Ottawa: Aboriginal Bistro needs $200,000 fundraiser


The future of Sweetgrass Aboriginal Bistro at 108 Murray St. remains uncertain today after the landlord changed the locks July 21 and taped a notice on the door citing non-payment of rent.

Meanwhile, resto owner Phoebe Sutherland is in northern Quebec looking for backers to help restart her business in her Campaign to Save Sweetgrass.

Another sign on the door, directly below the one from the landlord, says simply: “Closed ’til Further Notice. Sorry for the Inconvenience!!”

Says the landlord’s official notice: “Further to our distress, it has become necessary, for the protection of such goods and for the protection of the landlord’s right of distress, that the goods be removed and stored in a safe place, and/or that the locks of the premises be changed, but that, notwithstanding the change of the locks by the landlord for the purpose of protecting the goods, your rights as tenant to the premises continue to be recognized and you may, upon request to the landlord or its baliff, re-enter the premises and continue to occupy them and use them.

“You may replevy your goods upon payment of arrears in rent, plus costs and charges, as above,” the notice concludes.

The landlord is identified as 108 Murray Properties Ltd. Repeated attempts to contact the landlord at the number posted were not successful.

Contacted by intermittent cell phone service at Lake Mistassini of the Cree Nation, about 360 km east of James Bay in Quebec, Sutherland said she was locked out after missing her rent payment by “two days.”  She owed about two months’ rent at the time, she said, “but now they want three months guaranteed on top of that.” Rent amounts to $4,500 a month, she said.

“I don’t have five months’ rent, and obviously I cannot do that,” she said. ”So I’m here up north fundraising, trying to find investors and help from the community at Lake Mistassini.”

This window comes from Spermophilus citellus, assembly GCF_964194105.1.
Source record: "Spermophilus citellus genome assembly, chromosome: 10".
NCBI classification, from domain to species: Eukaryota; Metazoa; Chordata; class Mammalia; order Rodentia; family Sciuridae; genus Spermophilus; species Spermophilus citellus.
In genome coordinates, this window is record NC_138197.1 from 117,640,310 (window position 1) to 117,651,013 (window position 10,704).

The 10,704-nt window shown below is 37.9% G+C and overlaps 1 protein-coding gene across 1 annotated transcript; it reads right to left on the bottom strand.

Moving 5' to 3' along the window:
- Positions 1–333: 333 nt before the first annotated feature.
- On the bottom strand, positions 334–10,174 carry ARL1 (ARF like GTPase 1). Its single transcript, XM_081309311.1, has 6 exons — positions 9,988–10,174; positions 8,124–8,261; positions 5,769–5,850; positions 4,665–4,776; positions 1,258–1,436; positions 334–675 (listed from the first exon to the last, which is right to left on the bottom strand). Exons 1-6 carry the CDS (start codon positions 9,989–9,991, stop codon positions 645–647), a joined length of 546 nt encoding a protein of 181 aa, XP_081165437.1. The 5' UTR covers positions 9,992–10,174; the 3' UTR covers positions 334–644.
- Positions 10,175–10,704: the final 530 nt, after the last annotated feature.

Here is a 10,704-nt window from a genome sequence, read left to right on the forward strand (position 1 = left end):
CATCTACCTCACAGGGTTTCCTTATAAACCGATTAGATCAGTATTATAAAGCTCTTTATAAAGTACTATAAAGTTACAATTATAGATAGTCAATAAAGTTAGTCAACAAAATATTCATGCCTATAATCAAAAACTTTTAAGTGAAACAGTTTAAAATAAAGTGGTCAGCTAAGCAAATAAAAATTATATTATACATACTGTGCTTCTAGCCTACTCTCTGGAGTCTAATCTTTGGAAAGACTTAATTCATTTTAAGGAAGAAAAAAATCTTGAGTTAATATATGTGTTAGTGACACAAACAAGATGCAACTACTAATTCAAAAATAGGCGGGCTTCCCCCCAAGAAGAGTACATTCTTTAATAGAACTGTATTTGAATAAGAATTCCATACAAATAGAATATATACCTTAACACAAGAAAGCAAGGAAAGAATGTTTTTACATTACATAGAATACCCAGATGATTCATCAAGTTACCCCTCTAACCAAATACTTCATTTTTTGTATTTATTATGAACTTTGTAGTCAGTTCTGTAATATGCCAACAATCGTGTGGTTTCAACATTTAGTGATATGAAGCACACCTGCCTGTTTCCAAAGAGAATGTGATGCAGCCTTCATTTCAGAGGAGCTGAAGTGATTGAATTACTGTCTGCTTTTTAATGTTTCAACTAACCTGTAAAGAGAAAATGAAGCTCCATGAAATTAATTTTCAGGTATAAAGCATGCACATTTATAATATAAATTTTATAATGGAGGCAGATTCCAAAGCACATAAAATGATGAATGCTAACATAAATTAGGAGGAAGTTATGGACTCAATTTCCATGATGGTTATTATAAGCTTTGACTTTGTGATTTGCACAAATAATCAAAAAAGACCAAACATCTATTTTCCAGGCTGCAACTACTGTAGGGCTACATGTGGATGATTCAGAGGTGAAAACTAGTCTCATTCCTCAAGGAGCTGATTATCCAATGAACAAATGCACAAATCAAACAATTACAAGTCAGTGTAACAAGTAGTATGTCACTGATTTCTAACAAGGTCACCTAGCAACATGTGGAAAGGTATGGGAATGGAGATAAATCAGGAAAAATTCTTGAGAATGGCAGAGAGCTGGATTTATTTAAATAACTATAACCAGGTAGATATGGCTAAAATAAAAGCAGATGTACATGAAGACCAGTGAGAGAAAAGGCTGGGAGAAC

Sutherland said she expects to be back in Ottawa for a few days this week before returning to north Quebec on the weekend. She’s looking for enough backing to at least secure a loan for $200,000, which she needs to cover rent arrears, taxes, suppliers and wages owed. In addition to rent, she said operating costs bring the monthly bill to $9,000. She estimates staff are owed about $6,000, including former executive chef Timothy O’Connor.

“I want to re-open, I hope to re-open, and I have faith we can do it,” Sutherland said. “I hope to know soon.

“I have to set up a couple of meetings with possible investors. I’d hope to re-open by September at the latest … If I do come back I’ll be starting off from scratch.”

Sweetgrass was launched in November 2003 by the husband/wife team of Phoebe and Warren Sutherland featuring a menu of game meats, smoked fish, wild greens, native breads with accents from Mexico and the Caribbean that reflected both of their cultures: Warren was born in Jamaica, while Phoebe is a Cree from James Bay.

The bistro soon won critical acclaim as one of the more interesting dining rooms in the ByWard Market, however the couple recently split and Phoebe has been running the place since March. Warren has since moved on to set up an authentic barbecue restaurant called The SmoQue Shack on York Street.

Contact The Canadian if you would like to help us raise $200,000 in support of this great Ottawa restaurant.

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